While the focus of the article was clearly limited to observations on a political landscape, the selectiveness of factual reporting has led to an imbalance that not only slights the paramedics who serve our city, but also does a disservice to your readers by not accurately representing the integrated model citizens are served by. The March 16 column by Dan Lett (“Firefighter-paramedic rift harmful”) exacerbates the misunderstanding of the integrated model and its benefits to our citizens. We respectfully urge the Free Press to address this imbalance.

John A. Lane,                                                  BSC Tom Wallace

Chief                                                               Deputy Chief

Winnipeg Fire & Paramedic Service               Winnipeg Fire & Paramedic Service


Rob Grierson, MD                                          Joe Seewald

Medical Director                                             Deputy Chief

Winnipeg Fire & Paramedic Service               Winnipeg Fire & Paramedic Service


Christian Schmidt

Deputy Chief

Winnipeg Fire & Paramedic Service



Response to an article by Mary Agnes Welch

“Firefighters Skilled at Manipulating Political System”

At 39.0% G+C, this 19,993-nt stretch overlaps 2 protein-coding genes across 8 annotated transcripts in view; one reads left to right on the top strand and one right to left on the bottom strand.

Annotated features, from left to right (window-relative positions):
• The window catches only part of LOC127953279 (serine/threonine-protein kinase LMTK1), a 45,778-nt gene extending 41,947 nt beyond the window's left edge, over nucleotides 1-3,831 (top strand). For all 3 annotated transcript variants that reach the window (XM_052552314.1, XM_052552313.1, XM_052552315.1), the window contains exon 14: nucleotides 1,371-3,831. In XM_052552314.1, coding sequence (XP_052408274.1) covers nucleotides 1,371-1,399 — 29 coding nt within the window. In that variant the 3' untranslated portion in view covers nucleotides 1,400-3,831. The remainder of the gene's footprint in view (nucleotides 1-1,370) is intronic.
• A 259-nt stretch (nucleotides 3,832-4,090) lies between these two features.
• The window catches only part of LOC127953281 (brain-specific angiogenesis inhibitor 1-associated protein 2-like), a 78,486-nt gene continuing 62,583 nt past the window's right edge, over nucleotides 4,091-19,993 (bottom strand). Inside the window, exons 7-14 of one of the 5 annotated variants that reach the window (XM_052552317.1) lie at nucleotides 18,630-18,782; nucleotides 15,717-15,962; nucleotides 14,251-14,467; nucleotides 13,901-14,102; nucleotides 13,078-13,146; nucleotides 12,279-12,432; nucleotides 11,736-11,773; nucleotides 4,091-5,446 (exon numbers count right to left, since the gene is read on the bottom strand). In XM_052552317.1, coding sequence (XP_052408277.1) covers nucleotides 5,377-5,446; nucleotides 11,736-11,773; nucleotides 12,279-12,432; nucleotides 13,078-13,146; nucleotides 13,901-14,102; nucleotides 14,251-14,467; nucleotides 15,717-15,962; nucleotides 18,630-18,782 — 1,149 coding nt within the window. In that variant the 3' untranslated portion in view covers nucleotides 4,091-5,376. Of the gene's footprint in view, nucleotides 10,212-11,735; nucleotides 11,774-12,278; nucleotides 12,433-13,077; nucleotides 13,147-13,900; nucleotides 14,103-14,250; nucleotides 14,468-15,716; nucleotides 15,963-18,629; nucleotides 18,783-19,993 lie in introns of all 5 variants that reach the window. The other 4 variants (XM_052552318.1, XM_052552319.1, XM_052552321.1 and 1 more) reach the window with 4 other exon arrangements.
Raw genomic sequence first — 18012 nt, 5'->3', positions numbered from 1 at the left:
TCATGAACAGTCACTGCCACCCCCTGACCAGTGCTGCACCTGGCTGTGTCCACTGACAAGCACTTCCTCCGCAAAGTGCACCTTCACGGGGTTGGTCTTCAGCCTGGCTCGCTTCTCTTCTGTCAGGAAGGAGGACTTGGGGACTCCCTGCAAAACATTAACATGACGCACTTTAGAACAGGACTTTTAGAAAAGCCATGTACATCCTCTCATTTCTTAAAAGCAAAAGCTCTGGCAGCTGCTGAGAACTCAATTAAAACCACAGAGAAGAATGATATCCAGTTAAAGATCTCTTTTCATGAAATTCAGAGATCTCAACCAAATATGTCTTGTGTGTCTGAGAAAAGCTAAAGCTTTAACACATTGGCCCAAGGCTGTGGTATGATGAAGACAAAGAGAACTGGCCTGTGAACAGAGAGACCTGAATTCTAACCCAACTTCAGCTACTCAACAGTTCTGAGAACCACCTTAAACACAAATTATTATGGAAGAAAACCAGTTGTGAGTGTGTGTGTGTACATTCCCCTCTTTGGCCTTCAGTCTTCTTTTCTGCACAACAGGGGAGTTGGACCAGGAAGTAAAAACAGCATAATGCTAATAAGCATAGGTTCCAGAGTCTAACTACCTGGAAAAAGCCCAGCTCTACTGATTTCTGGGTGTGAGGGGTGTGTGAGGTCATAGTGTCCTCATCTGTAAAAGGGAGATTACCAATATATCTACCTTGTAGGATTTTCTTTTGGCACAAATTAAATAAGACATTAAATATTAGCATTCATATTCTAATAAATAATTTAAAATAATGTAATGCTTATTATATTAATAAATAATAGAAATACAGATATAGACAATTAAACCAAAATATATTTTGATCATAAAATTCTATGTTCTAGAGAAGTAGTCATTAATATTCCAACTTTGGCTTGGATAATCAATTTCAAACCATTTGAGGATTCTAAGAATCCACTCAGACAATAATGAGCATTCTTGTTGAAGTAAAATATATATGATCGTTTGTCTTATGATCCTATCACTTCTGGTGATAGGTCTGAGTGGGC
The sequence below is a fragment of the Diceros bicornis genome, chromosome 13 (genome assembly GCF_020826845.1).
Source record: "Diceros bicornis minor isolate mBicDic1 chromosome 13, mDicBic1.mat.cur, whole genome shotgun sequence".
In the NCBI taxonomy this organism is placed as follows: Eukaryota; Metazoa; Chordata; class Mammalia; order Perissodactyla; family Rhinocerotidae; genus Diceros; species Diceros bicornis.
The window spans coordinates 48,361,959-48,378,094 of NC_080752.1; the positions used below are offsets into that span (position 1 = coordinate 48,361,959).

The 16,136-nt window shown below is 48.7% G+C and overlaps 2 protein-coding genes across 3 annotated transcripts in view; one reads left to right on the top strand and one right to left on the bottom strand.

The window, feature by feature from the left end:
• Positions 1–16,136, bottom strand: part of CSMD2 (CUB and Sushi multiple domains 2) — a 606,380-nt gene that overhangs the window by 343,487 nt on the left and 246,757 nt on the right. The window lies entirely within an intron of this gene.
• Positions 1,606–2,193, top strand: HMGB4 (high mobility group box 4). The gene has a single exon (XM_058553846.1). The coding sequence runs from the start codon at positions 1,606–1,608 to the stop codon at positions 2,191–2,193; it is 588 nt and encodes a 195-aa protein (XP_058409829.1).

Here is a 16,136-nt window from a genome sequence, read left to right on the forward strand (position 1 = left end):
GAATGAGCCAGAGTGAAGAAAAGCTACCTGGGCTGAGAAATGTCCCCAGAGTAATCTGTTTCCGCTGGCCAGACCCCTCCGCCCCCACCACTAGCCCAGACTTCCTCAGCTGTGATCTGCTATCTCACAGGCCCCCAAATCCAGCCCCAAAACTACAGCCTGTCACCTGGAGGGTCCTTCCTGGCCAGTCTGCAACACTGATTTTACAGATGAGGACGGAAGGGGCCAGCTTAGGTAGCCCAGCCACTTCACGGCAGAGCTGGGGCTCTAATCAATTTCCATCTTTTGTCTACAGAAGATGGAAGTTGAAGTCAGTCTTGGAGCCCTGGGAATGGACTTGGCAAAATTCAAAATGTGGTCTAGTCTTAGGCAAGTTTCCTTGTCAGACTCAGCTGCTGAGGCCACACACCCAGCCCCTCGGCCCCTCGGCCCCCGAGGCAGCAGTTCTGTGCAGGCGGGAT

Alex Forrest, President UFFW

I.A.F.F. Canadian Trustee

Lieutenant, Winnipeg Fire Department


This letter is on behalf of firefighters and fire-paramedics across Manitoba who were disappointed and in disbelief regarding an article by Ms. Welch which was biased, un-researched, inaccurate and insulting to all firefighters in Manitoba who risk their lives daily for the citizens they serve.


This tabloid style of reporting was not up to the Free Press’s usual standard and has likely severed ties between Ms. Welch and fire services in Manitoba, as she is now impossible to deal with after  showing such bias against firefighters.


The research that Ms. Welch did for this article was one call to the Winnipeg Fire Paramedic Service where she asked one question, “How many women do you have in the Department?”


Firefighters make no apologies for being successfully involved in politics.  We have to be involved in politics in order to advocate for public safety.  Political decisions decide how successful we are in saving lives.  Our involvement in politics affects everything from the resources we need to do our job to issues such as the safety of our clothing and equipment to a proper level of support for firefighters who are hurt or killed doing their job.  We are successful because we do not simply support one party; we support those who support public safety and firefighter safety.   In past municipal elections we have supported councillors from across the political spectrum.  We have a respect and trust in the community that is always at the top in polls in Canada.  We have a 96% rate of customer satisfaction in the City of Winnipeg.